ANTWERP, Belgium — Canada’s eight-member gymnastics team — four men and four women — is primed to take a run for a medal in several events while laying a strong foundation for the next Olympic Games at the 2013 World Championships in Antwerp, Belgium, Sept. 30 – Oct. 6.
The team’s best chances to qualify for an event final will come in the women’s competition with 2012 Olympic team members Ellie Black of Halifax and Victoria Moors of Cambridge, Ont., leading the Canadian charge.
To get into a final requires a top-eight finish in the qualification round with more than 140 gymnasts from 54 countries in this year’s women’s event. Getting onto the podium is an even bigger challenge. Only one Canadian female gymnast has ever won a medal at the world championships, a feat accomplished in 2006 when Toronto’s Elyse Hopfner-Hibbs won bronze on the balance beam in Aarhus, Denmark.
Black, the 2013 Canadian all around champion, has won a string of medals at World Cup and other international meets over the last year and a half and also competed in the vault final at the London Games.
Moors, the 2011 Canadian junior champion, has attracted worldwide attention in the women’s floor exercise while racking up numerous international medals, including a bronze medal in the all around at this year’s American Cup.
“Victoria knows what she wants and she’s going for it,” says Canadian women’s national team director Kyna Fletcher of Vancouver. She’s pretty pumped.”Fletcher says Moors brings “fabulous artistry and presentation” to her floor routine. “You can tell when she’s out there that she just loves what she’s doing. You can just feel it and it makes your skin tingle.”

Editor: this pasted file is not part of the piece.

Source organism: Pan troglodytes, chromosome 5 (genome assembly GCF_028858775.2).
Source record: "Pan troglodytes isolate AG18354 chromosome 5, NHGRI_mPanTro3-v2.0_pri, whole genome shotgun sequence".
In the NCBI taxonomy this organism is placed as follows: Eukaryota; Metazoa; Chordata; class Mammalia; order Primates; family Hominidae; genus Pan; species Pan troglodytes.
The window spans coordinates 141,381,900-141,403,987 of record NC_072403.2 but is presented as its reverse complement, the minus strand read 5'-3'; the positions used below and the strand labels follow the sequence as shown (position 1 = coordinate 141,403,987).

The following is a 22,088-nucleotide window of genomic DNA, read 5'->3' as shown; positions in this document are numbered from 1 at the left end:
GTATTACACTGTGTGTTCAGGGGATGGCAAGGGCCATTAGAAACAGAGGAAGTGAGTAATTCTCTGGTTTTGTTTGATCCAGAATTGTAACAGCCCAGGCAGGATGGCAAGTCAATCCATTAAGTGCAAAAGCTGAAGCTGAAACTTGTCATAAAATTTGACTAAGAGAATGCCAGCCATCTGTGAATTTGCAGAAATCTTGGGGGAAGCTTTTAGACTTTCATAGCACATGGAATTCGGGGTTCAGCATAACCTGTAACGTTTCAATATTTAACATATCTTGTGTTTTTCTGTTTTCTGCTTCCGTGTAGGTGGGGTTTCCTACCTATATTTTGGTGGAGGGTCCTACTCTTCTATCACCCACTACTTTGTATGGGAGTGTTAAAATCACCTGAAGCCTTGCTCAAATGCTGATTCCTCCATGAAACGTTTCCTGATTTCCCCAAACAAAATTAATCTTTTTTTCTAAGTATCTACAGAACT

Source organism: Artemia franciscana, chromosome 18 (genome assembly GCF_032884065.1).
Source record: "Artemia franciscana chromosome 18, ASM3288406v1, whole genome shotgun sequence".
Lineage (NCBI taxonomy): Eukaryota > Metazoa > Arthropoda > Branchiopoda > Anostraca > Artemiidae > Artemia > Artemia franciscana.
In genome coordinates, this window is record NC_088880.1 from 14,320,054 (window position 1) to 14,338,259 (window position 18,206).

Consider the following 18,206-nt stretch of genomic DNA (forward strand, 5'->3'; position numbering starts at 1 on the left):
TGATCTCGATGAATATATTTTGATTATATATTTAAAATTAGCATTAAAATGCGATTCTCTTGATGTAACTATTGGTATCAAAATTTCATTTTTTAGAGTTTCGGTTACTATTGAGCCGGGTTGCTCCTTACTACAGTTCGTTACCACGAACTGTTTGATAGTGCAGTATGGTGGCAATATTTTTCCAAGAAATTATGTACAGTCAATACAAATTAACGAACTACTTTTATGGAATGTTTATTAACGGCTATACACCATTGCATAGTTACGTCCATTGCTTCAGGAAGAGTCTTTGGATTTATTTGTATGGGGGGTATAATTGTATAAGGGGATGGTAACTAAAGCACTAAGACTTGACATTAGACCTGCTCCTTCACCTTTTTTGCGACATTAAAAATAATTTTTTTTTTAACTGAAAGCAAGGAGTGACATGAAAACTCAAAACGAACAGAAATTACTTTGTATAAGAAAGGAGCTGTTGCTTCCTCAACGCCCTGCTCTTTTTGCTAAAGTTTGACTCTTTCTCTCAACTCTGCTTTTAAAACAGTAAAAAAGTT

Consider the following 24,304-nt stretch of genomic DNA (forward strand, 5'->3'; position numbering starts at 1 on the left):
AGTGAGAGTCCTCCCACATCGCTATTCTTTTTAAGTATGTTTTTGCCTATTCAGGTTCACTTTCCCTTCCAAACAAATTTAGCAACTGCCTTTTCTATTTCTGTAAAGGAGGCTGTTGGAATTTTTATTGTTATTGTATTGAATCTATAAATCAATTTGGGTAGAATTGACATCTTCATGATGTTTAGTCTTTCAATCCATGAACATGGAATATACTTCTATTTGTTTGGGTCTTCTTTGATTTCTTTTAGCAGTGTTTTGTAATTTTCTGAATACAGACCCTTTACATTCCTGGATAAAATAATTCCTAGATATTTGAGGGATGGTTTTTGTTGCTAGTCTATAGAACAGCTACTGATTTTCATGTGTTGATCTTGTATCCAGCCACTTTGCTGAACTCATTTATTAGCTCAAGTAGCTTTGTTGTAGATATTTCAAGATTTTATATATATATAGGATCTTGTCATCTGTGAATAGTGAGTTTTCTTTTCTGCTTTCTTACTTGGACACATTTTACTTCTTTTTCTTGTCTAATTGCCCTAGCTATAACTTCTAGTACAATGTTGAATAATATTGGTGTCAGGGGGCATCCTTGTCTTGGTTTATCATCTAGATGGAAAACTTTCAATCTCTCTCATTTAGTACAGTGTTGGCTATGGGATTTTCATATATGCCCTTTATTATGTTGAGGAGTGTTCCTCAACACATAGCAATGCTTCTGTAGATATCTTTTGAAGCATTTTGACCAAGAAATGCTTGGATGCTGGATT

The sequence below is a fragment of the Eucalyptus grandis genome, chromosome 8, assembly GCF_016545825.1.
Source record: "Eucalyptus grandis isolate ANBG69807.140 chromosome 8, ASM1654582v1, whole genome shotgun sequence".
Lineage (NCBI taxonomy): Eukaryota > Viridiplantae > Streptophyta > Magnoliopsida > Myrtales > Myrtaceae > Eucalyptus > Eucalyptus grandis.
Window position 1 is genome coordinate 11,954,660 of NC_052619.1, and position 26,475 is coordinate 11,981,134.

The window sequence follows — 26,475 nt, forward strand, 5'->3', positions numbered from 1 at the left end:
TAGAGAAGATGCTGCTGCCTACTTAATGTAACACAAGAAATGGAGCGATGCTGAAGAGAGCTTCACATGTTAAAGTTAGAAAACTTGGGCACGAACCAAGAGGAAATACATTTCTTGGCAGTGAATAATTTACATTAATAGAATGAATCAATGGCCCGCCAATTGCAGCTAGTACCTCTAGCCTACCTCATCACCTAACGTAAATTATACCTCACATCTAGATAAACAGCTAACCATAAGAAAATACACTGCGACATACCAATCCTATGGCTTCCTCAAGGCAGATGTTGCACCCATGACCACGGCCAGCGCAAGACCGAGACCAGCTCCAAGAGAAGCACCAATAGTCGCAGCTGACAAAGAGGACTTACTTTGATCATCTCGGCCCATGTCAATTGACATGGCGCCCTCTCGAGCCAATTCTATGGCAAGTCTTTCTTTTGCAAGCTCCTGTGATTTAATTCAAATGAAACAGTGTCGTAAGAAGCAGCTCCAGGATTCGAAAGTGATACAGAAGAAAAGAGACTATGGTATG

Fletcher is also high on the other members of the women’s team including Waterdown’s Maegan Chant and Georgetown’s Kaitlyn Hofland.
“Ellie has been a fantastic addition to the team, and both Maegan and Kaitlyn bring something special to their performances. There’s a lot of diversity on this team and we’re doing everything we can to make sure they’ll be ready for the challenge.”
The rebuilding Canadian men’s team, led by veterans Kevin Lytwyn of Stoney Creek, and Ken Ikeda of Abbotsford, B.C. is focused on laying the groundwork to qualify a full squad for the 2016 Olympics.
After qualifying full teams at the 2004 and 2008 Games Canada sent only one gymnast to the 2012 Games when the team came up short at the final qualification event last winter.
Other members of this year’s team are world championship rookies Anderson Loran of Saskatoon and Scott Morgan of Vancouver.
Canadian men’s national team director Tony Smith of Calgary says the ultimate goal is to get back into the top eight in the world as a team and to develop event specialists with a legitimate chance to win a medal at a world championship.
“All four guys here have the routine content to finish top 16 in the events they’re competing and if everybody can do top 16 on their apparatus, I think that’s a great step for the future and a huge building block for the team,” said Smith.
More than 250 gymnasts from 72 countries are expected to compete in the men’s event at this year’s world championships.
The team’s best shot at placing in the top eight and qualifying for an event final are in the high bar event with both Lytwyn and Loran in the ballpark.
“Both Kevin and Anderson have high enough start values to give them a chance if they have a great routine,” said Smith.
“Kevin is looking very strong and Anderson is a pretty exciting guy on high bar. If he has a good performance, he might surprise a few people.”